Where Yon excel amongst competitors is in their knack for more creative songwriting than the norm. It’s a common phenomenon for young screamo bands to adhere too closely to the lessons of Orchid, pledging to a no-brakes style without comprehending what allows such an approach to succeed. Brisk aggression requires more than pure speed to achieve higher quality; launching forward into each foray and not considering how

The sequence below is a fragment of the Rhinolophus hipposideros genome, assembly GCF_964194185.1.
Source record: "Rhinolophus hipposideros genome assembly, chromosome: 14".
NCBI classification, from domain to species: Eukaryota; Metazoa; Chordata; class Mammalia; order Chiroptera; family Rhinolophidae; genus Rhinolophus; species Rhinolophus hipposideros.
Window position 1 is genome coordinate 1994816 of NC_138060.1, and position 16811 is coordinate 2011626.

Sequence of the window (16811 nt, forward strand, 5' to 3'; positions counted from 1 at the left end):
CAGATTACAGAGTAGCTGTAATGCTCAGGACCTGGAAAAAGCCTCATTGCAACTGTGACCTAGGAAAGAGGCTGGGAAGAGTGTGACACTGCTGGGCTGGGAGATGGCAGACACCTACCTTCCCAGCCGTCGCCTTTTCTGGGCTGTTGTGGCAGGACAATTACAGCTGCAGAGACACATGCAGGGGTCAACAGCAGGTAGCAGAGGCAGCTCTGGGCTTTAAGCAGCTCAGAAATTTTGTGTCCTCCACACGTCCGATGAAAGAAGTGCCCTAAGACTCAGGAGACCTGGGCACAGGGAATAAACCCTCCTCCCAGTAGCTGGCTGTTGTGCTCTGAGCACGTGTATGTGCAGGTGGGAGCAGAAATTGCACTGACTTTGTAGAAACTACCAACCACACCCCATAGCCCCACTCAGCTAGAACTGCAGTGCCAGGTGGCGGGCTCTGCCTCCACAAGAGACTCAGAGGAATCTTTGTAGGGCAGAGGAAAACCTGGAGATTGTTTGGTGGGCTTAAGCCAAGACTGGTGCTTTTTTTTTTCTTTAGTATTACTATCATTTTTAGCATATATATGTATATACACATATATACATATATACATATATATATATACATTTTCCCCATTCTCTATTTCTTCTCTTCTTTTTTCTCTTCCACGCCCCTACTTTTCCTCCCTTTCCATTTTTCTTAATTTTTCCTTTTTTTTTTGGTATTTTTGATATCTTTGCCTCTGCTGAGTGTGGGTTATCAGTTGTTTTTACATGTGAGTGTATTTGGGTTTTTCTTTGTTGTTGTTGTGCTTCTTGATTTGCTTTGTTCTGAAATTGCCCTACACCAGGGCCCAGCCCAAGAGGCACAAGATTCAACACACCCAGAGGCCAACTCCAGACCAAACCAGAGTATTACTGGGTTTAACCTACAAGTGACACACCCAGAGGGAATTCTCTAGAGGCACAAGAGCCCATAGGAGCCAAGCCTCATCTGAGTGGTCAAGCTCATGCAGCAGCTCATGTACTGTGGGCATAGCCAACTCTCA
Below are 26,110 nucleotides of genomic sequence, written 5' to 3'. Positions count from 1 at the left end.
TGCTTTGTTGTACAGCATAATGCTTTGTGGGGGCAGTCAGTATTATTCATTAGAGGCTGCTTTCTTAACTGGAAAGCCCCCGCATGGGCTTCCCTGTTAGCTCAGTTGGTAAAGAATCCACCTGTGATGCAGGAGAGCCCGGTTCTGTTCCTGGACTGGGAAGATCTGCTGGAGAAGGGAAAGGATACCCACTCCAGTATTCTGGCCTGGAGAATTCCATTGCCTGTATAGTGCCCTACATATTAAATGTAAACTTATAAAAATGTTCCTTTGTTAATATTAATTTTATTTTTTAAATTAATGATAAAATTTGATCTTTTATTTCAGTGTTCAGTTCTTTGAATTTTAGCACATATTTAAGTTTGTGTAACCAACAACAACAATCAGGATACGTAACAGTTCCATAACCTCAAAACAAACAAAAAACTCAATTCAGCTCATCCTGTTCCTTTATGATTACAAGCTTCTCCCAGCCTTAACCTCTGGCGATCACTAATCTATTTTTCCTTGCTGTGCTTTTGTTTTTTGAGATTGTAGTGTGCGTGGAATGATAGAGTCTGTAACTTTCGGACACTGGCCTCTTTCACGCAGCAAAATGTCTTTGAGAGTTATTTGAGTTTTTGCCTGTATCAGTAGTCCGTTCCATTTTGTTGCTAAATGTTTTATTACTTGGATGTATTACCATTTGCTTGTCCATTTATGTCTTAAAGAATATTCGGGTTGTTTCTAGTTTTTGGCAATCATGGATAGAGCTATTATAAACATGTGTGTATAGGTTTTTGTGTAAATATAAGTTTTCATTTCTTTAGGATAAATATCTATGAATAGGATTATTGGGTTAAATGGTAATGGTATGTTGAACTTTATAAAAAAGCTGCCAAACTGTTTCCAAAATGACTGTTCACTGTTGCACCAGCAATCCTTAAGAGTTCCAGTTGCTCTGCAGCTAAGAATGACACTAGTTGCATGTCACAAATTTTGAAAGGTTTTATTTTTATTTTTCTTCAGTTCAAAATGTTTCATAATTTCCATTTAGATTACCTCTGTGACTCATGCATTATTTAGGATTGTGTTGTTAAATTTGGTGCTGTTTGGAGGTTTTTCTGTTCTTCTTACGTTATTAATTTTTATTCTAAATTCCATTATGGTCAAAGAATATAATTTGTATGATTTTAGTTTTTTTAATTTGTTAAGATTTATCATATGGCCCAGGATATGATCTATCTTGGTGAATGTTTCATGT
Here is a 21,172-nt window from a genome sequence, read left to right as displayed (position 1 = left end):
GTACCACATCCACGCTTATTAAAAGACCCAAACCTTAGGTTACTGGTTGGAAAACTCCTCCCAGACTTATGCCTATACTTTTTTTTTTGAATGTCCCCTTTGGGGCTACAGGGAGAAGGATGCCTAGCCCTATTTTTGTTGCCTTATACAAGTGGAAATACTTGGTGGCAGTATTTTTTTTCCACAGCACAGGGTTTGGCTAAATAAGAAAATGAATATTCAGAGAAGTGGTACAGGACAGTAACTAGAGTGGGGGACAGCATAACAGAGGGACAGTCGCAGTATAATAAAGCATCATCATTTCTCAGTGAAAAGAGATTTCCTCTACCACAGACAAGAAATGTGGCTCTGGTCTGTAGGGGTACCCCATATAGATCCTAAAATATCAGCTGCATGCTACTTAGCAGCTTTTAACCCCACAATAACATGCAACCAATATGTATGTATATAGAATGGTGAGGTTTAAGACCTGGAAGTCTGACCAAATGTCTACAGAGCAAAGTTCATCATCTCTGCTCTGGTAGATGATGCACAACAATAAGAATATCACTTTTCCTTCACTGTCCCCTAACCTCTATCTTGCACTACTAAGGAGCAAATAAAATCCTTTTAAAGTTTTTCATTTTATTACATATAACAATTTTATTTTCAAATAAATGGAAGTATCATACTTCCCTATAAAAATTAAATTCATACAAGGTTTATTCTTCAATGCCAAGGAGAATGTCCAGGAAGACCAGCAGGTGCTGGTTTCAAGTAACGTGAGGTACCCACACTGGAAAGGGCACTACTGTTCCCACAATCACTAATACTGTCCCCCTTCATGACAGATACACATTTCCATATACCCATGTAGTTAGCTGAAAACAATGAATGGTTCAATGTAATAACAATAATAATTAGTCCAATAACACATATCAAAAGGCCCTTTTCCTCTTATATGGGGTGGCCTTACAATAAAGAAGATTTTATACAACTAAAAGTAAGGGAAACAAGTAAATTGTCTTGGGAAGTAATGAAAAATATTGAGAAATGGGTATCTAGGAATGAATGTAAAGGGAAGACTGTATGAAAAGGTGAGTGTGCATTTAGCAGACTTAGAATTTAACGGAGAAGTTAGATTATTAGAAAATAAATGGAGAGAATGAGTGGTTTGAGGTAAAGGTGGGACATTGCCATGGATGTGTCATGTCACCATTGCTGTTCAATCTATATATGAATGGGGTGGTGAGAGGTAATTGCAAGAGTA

to do so leads to a product that never permits individual tracks to distinguish themselves, with the result being a palpable impact of emotion, albeit one that feels like a repeat of classics. By inserting elements of post-rock, Yon operate with compelling crescendos in mind, allowing post-hardcore motifs to flourish alongside impactful climaxes. These tools, implemented correctly, separate songs from one another, making the overall LP much more enthralling for a listener—a level of unpredictability is introduced, and the spectrum of performances can portray the various extremes of emotional vulnerability. Consider the dichotomy struck by the eerie opener “Swxw” and the subsequent “Jungle,” with the former establishing a grim aesthetic that emerges from glitching electronics. In a flurry of percussion, the song begins, strained harsh vocals rising above a thunderous bass and crunching guitars. In only two minutes, the intensity increases steadily, culminating in anguishing screams that rage against the misty production that conceals them. Acting in opposition is the patient buildup of the latter formation, the drumming and bass slowly joining proceedings before a melodic tremolo bursts onto the scene. Rather than attack, “Jungle” eases on the tension, deconstructing the tune so it can accrue momentum once more, the bellowing rhythm section complimenting the budding guitar harmony. The band ultimately merges into a singular force: a spear of sonic precision culminating in dual manic vocal showcase and crushing heaviness. Both numbers are enjoyable, but how they accomplish their payoff varies, making for a much more satisfying runtime.